Constantine Dimitrakakis, NICHD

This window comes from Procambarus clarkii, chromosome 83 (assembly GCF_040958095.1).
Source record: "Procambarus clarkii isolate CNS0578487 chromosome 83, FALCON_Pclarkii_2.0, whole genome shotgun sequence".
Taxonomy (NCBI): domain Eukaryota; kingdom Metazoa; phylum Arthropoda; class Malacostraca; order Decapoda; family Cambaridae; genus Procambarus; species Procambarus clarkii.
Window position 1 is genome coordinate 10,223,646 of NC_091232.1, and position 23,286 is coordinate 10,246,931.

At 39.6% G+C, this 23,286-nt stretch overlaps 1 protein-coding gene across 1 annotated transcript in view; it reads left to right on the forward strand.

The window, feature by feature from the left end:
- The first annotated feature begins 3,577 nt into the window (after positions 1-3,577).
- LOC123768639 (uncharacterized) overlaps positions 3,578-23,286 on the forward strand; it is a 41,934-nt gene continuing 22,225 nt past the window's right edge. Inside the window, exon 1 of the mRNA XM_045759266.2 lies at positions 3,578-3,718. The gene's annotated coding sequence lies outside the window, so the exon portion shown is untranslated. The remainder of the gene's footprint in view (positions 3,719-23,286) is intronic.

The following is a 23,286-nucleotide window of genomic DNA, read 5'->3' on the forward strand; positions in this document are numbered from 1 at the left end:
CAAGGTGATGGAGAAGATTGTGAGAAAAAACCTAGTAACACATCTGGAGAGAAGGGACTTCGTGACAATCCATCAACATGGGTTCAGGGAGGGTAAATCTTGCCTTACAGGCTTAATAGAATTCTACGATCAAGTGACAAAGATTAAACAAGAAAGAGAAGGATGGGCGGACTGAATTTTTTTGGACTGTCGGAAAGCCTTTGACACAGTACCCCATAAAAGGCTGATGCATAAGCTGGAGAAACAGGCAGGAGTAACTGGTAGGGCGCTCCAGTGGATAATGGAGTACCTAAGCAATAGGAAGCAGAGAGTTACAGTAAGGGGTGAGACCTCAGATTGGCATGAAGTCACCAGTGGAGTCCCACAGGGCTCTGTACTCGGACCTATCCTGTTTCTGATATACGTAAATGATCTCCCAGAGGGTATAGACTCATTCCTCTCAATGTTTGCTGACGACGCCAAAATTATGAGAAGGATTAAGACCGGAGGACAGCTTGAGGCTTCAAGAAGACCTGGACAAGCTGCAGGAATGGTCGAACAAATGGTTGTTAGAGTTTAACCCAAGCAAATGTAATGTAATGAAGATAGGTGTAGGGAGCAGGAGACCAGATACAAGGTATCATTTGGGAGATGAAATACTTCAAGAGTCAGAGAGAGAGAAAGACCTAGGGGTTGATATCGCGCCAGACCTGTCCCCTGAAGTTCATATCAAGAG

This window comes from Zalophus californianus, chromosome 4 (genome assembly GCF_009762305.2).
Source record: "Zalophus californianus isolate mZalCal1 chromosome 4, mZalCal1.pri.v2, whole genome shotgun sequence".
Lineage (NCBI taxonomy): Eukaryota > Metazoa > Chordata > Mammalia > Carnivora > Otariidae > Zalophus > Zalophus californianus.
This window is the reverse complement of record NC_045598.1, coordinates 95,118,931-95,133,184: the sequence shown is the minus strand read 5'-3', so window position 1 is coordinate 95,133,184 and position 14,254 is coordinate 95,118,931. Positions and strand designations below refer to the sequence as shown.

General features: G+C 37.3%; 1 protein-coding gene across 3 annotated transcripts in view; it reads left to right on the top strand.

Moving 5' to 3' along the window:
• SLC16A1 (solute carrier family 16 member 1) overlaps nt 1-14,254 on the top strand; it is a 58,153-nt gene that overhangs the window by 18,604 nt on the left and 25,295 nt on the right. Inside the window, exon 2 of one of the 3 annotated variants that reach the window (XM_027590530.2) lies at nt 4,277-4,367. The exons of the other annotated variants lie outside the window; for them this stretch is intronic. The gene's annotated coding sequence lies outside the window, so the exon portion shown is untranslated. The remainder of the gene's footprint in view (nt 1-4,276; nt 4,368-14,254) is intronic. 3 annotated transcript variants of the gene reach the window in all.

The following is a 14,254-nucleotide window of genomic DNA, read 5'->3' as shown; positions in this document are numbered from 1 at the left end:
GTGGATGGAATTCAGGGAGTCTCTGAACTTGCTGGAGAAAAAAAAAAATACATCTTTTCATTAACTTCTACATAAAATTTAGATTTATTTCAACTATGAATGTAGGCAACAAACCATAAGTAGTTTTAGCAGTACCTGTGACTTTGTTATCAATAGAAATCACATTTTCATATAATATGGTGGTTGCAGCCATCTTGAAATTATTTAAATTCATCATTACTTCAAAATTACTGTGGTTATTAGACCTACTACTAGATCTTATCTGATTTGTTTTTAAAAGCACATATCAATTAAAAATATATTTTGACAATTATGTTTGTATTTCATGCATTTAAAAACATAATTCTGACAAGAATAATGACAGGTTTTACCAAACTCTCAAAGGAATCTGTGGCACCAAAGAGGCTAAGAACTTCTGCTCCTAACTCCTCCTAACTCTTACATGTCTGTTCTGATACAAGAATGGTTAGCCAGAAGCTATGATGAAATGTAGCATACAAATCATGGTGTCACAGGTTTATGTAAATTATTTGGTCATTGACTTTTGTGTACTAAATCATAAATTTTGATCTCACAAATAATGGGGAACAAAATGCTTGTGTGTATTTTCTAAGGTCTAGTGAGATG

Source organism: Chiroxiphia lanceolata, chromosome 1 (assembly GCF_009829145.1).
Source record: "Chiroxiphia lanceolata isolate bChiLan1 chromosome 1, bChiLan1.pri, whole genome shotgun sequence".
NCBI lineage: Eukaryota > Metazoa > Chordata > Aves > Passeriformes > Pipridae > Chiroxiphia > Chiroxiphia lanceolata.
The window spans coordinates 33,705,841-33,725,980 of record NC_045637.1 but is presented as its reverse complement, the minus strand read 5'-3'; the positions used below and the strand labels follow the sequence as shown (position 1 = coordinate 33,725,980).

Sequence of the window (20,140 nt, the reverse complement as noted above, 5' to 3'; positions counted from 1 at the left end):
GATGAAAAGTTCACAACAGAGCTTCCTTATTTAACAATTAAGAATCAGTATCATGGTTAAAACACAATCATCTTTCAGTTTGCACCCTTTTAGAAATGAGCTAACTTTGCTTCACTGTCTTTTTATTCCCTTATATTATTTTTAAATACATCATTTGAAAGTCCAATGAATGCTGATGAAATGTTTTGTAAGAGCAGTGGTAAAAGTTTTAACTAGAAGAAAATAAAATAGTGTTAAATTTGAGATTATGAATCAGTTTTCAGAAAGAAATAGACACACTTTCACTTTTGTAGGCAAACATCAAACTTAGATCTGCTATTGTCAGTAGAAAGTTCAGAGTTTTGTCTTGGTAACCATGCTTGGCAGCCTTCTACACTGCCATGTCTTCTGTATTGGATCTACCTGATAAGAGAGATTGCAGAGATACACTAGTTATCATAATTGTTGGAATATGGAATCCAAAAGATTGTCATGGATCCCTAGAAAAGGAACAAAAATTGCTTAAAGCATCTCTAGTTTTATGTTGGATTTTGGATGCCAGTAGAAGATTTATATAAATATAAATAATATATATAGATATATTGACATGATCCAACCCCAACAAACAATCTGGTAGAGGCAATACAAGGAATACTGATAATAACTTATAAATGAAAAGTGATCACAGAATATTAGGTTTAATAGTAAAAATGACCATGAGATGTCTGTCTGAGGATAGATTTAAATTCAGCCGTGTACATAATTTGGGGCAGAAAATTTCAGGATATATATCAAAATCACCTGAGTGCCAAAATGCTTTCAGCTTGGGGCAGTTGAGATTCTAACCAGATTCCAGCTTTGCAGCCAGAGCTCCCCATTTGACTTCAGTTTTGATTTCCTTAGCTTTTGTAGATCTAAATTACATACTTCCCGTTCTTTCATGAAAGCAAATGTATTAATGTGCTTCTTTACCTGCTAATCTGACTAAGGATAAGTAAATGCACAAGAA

In normal cycling women, the ovary produces balanced amounts of estrogen, androgen and progesterone. Years ago, it was found that 'replacing' estradiol alone in menopausal or oophorectomized women led to uterine hyperplasia and cancer, and that this effect could be prevented by giving progesterone, which opposes estrogen's proliferative effect upon uterine cells. Unfortunately, progesterone does not oppose and may even augment estrogen's stimulatory effect upon mammary epithelium. Estrogen is thought to increase the risk of breast cancer primarily by increasing mammary epithelial proliferation (MEP). Observing the anti-mammogenic effects of androgens in many clinical situations, we hypothesized that androgens may oppose estrogen's mitogenic effects upon the mammary epithelium. To test this hypothesis, we treated ovariectomized rhesus monkeys with sc pellets containing vehicle (7), estradiol (E2, n=4), E2 & progesterone (E2/P, n=5) or E2 plus testosterone (E2/T, n=5). The MEP index, assayed by Ki67 immunoreactivity, was increased 7-fold in both E2 and E2/P groups (P<0.0001). The E2/T group, however, showed only a 3.5-fold increase in MEPI, despite estradiol levels that were significantly higher than the other active treatment groups. Thus, addition of testosterone to the hormone replacement treatment (HRT) significantly attenuated E2's mitogenic effects. We repeated the study using physiological rather than pharmacological doses of ovarian steroids. In this experiment, E2 alone and E2/P increased MEPI compared to placebo controls by ~4-fold, while the E2/T combination did not significantly increase the MEPI above control values (E2 levels were similar in the 3 active treatment groups). To determine if endogenous testosterone normally inhibits endogenous estradiol's proliferative effects, intact, cycling monkeys were treated with flutamide, an androgen receptor antagonist or placebo. The MEPI was increased by ~2-fold in the flutamide group (P = 0.03). These data suggest that testosterone may serve as a natural, endogenous protector of the breast and limit estrogen's mitogenic and cancer promoting effects on mammary epithelium. Unfortunately, in giving menopausal women oral estrogen for HRT, we may inadvertanly aggravate estrogen-induced risk, since oral estrogens decrease testosterone production and availability. Thus, we propose clinical trials evaluating testosterone as a component of menopausal hormone replacement.